My fasting sugar seems good too at 5.7. Sometimes, if the food waa fatty, my sugar stays elevated after 2 hours, but the lowest I've ever seen it dip is 3.1 mmol. Apple juice is a huge trigger for me, as are some sweet treats like cake. Otherwise the only specific thing thay triggers drops is having anything to drink with my meals, be it water, milk or juice.
 

Inka

Well-Known Member
Relationship to Diabetes
Type 1
Unfortunately, i think some people are just more sensitive to foods and certain eating patterns than others. If you find that apple juice doesn’t work for you, then I’d just avoid it to save the worry.

You might also find certain foods or eating schedules (ie what time you have your meals, if you need snacks, etc) suit you better than others, so you could take a general look at your diet and try a few things to see what works best for you as an individual.

You haven’t mentioned if you have any risk factors for Type 2 diabetes or any family history, or your BMI, but aiming for a weight in the normal range - neither too high nor too low - is sensible.

You’ve had your HbA1C checked (do you remember what it was exactly?) and that was sensible. You say it was normal so that should reassure you. If it was me, I’d keep the meter for occasional blood sugar checks and not worry about diabetes. If you have any risk factors, you could get another HbA1C in 6/12 months just to see how things are going. I can understand why it caused you anxiety but just keep it at the back of your mind and don’t let it overshadow your life. Getting a way of eating that suits you would be my priority and hopefully that will keep your blood sugar ok.
 

helli

Well-Known Member
Relationship to Diabetes
Type 1
Regarding the difference in your meters, have you checked them with a test solution?
The manufacturers should be able to provide this test solution which may go some way to give you more confidence in on of them.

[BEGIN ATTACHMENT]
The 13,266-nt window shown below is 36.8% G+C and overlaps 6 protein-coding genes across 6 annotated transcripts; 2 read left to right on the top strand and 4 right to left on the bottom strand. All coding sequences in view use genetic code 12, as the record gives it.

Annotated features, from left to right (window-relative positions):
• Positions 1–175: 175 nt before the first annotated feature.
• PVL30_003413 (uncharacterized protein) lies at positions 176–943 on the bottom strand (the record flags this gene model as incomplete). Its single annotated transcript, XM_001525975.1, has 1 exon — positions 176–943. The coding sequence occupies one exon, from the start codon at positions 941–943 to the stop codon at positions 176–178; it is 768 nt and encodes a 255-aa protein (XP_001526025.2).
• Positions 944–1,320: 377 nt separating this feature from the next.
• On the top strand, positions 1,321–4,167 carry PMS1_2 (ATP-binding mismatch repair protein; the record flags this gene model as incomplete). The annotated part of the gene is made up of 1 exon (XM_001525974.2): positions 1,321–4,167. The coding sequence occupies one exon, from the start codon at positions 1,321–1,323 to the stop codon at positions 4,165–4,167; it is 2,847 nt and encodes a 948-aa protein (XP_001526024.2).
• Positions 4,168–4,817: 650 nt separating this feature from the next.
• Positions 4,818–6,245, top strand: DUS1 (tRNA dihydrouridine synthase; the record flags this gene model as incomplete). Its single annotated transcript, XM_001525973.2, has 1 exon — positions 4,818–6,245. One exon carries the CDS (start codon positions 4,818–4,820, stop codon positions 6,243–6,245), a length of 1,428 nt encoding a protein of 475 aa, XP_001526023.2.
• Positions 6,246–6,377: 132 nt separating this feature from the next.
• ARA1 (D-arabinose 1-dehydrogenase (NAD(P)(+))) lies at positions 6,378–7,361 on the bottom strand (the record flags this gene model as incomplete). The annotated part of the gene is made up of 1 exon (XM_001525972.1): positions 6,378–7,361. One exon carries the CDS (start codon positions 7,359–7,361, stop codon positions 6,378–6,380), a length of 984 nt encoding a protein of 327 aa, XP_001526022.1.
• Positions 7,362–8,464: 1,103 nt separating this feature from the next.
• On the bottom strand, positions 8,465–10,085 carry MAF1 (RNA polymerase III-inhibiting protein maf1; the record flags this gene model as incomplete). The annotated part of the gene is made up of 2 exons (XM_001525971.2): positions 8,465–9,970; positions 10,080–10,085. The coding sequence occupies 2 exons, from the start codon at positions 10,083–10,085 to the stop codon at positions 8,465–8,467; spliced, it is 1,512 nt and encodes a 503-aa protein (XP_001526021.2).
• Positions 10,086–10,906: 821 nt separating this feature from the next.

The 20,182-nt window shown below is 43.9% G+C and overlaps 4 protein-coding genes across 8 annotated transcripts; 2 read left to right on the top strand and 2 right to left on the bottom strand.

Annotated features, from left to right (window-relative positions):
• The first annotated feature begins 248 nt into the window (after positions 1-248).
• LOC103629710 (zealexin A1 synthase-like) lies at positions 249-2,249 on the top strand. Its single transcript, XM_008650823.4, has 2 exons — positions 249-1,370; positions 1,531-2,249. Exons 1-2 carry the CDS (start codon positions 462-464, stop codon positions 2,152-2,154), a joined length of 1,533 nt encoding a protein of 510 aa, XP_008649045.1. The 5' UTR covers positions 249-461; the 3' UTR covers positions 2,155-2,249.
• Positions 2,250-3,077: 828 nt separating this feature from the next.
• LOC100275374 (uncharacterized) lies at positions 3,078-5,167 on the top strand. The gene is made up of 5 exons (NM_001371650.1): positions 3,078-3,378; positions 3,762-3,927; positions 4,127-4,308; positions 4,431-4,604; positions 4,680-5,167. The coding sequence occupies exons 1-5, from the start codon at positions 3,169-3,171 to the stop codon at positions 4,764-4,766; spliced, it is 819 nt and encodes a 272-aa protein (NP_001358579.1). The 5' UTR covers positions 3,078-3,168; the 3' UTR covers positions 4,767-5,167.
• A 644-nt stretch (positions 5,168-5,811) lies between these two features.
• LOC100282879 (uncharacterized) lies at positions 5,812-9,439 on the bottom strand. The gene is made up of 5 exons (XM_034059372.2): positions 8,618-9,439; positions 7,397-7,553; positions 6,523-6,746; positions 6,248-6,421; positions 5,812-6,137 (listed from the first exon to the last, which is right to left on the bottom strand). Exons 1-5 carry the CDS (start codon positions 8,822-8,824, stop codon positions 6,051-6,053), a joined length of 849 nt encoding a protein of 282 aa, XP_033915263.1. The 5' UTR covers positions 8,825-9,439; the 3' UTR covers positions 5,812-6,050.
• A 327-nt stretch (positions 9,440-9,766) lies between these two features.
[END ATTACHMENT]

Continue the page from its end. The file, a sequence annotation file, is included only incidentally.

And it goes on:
FruitLion

New Member
Relationship to Diabetes
At risk of diabetes
Unfortunately, i think some people are just more sensitive to foods and certain eating patterns than others. If you find that apple juice doesn’t work for you, then I’d just avoid it to save the worry.

You might also find certain foods or eating schedules (ie what time you have your meals, if you need snacks, etc) suit you better than others, so you could take a general look at your diet and try a few things to see what works best for you as an individual.

You haven’t mentioned if you have any risk factors for Type 2 diabetes or any family history, or your BMI, but aiming for a weight in the normal range - neither too high nor too low - is sensible.

You’ve had your HbA1C checked (do you remember what it was exactly?) and that was sensible. You say it was normal so that should reassure you. If it was me, I’d keep the meter for occasional blood sugar checks and not worry about diabetes. If you have any risk factors, you could get another HbA1C in 6/12 months just to see how things are going. I can understand why it caused you anxiety but just keep it at the back of your mind and don’t let it overshadow your life. Getting a way of eating that suits you would be my priority and hopefully that will keep your blood sugar ok.
I seem to be the first to have diabetes of any kind, but I'm also the first with heart palpitations, asthma and LPR reflux. Very unlucky genes it seems! I'm almost underweight at 70kg and very skinny no matter how much I eat at age 30.

Sometimes my sugar is high after meals, sort of. Sometimes at the 1-1.5 hour mark after eating, my sugar is perfectly normal, between 6-7.5 mmol. Then suddenly at 2-3 hours, it rockets up again at least 10 mmol. There's no pattern in the foods that do this, once happened from a single buttered bread roll. Until my GP has an answer for me, they gave me the preliminary diagnosis of T2, but I hope to help solve the mystery as to why it happens as soon as possible.